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Hair Loss and Oral Contraceptives

Since approval by the FDA in 1960, oral contraception (the Pill) has become one of the most popular forms of birth control used today. Millions of women are prescribed the Pill each year in this country, but very few are aware that oral contraceptives are a common trigger of hair loss.

The Pill suppresses ovulation by the combined actions of the hormones estrogen and progestin, or in some cases progestin alone. Women who are predisposed to hormonal-related hair loss, or who are hypersensitive to the hormonal changes taking place in their bodies, can have hair loss to varying degrees while on the Pill or, more commonly, several weeks or months after stopping the Pill. (However, the Pill can be prescribed for androgenetic alopecia - female pattern baldness. See Treatments.)

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Michele Rosenthal of Palm Beach Gardens, Fla., has tried every styling trick in the book to make her hair look thicker. She’s grown bangs to provide the illusion of more hair in the front and uses wide headbands to make it look fuller in the back. She is self-conscious about her hair and over the years it has affected her. On dates, when a man would ask her to let her hair down, she often found herself exclaiming, “Don’t touch the headband!” Rosenthal has dealt with thinning hair since the age...

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The American Hair Loss Association (ALHA) recognizes that for the most part oral contraceptives are a safe and effective form of birth control. It also recognizes that the Pill has been clinically proven to have other health benefits for some women who use them. However, the AHLA believes that it is imperative for all women -- especially for those who have a history of hair loss in their family -- to be aware of the potentially devastating effects birth control pills can have on normal hair growth.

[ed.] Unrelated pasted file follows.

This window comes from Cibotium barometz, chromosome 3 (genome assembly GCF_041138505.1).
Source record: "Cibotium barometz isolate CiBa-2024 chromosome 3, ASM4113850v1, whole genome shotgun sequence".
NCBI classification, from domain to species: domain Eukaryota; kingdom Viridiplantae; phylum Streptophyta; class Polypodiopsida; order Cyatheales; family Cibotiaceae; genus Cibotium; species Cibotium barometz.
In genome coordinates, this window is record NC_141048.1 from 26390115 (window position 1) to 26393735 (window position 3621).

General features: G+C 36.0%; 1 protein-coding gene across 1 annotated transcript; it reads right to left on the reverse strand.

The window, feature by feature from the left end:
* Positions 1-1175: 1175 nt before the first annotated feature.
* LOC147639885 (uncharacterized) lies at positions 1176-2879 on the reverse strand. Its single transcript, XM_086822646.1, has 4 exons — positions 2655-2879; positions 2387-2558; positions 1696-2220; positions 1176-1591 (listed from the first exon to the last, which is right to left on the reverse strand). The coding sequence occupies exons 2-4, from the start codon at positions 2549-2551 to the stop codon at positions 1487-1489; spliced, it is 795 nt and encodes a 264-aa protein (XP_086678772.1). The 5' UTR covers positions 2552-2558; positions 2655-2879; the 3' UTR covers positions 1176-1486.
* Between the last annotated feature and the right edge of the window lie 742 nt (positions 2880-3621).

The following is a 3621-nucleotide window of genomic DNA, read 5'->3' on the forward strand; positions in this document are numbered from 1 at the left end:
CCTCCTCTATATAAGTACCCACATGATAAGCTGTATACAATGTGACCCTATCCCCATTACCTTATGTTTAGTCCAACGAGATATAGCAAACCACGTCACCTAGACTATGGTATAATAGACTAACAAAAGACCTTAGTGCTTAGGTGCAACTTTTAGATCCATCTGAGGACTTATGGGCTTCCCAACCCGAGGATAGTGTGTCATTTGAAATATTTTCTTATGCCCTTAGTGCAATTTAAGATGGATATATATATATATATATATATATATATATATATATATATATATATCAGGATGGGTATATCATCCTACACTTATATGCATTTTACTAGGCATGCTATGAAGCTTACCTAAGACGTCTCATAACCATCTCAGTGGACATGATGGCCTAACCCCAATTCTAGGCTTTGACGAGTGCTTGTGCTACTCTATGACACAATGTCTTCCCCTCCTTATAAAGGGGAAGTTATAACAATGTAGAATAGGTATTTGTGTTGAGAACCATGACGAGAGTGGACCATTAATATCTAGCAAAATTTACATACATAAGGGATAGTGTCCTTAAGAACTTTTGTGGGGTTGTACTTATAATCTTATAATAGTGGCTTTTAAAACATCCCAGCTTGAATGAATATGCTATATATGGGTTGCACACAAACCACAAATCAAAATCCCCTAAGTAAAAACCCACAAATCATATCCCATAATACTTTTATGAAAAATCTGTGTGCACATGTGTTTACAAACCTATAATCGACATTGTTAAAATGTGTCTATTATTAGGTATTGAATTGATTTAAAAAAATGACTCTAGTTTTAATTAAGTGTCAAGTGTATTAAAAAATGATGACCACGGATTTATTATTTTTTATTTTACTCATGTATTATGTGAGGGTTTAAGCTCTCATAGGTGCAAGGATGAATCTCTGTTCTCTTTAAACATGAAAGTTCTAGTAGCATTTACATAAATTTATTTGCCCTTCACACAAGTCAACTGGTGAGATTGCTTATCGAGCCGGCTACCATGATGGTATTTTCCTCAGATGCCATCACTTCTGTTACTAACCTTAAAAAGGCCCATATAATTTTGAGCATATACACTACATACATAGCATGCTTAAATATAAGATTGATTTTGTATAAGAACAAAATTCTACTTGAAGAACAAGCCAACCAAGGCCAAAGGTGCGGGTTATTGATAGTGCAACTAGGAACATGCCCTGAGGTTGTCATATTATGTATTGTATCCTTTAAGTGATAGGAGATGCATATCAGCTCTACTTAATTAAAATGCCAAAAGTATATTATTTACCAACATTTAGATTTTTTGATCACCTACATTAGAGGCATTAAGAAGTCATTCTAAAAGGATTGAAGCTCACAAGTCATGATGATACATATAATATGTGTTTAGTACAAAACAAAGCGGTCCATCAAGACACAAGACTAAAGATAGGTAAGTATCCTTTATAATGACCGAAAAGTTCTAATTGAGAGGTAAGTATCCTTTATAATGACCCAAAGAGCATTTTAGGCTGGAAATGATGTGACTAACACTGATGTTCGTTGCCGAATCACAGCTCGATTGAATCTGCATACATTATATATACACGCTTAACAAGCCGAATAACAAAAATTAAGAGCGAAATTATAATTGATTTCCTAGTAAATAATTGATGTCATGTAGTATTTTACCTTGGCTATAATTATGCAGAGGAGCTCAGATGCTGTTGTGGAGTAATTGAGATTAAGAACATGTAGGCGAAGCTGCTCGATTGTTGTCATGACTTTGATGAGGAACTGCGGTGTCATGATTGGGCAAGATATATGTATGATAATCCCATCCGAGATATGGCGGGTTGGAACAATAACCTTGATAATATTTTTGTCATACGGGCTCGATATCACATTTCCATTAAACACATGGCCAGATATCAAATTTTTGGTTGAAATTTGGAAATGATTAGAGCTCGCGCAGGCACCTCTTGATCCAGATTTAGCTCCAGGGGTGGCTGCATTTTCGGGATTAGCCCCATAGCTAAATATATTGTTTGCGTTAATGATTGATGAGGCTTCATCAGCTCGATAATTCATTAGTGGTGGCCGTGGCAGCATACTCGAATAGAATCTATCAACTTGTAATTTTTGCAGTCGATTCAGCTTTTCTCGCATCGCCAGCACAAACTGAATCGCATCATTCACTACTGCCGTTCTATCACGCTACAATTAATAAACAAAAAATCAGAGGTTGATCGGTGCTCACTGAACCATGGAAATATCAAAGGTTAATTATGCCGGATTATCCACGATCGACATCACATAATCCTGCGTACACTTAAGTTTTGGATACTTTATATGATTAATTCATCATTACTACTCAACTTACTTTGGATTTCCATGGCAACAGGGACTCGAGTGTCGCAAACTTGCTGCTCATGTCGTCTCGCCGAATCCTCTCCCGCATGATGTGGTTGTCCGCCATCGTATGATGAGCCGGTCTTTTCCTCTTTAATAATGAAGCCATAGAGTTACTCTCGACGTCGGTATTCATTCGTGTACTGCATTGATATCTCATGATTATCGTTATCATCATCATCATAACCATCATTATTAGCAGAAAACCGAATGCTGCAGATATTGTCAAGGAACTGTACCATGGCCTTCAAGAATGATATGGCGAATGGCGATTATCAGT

The AHLA recommends that all women interested in using oral contraceptives for the prevention of conception should only use low-androgen index birth control pills. Pills with the least androgenic activity include norgestimate (in Ortho-Cyclen, Ortho Tri-Cyclen), norethindrone (in Ovcon 35), desogestrel (in Mircette), or ethynodiol diacetate (in Demulen, Zovia). If there is a strong predisposition for genetic hair loss in your family, the AHLA recommends the use of another non-hormonal form of birth control. Each woman should decide based on her own needs in consultation with her own doctor.

The hormonal contraceptives listed below have a significant potential for causing or exacerbating hair loss. Note that any medication or therapy that alters a woman's hormones -- including, but not limited to, contraceptives -- can trigger hair loss.

Progestin implants, such as Norplant, are small rods implanted surgically beneath the skin, usually on the upper arm. The rods release a continuous dose of progestin to prevent ovulation.

Hormone injections of progestin, such as Depo-Provera, are given into the muscles of the upper arm or buttocks. This injection prevents ovulation.

The skin patch (Ortho Evra) is placed on your shoulder, buttocks, or other location. It continually releases progestin and estrogen.

The vaginal ring (NuvaRing) is a flexible ring about 2 inches in diameter inserted into the vagina. It releases progestin and estrogen.

Published on March 1, 2010

WebMD Medical Reference from the American Hair Loss Association

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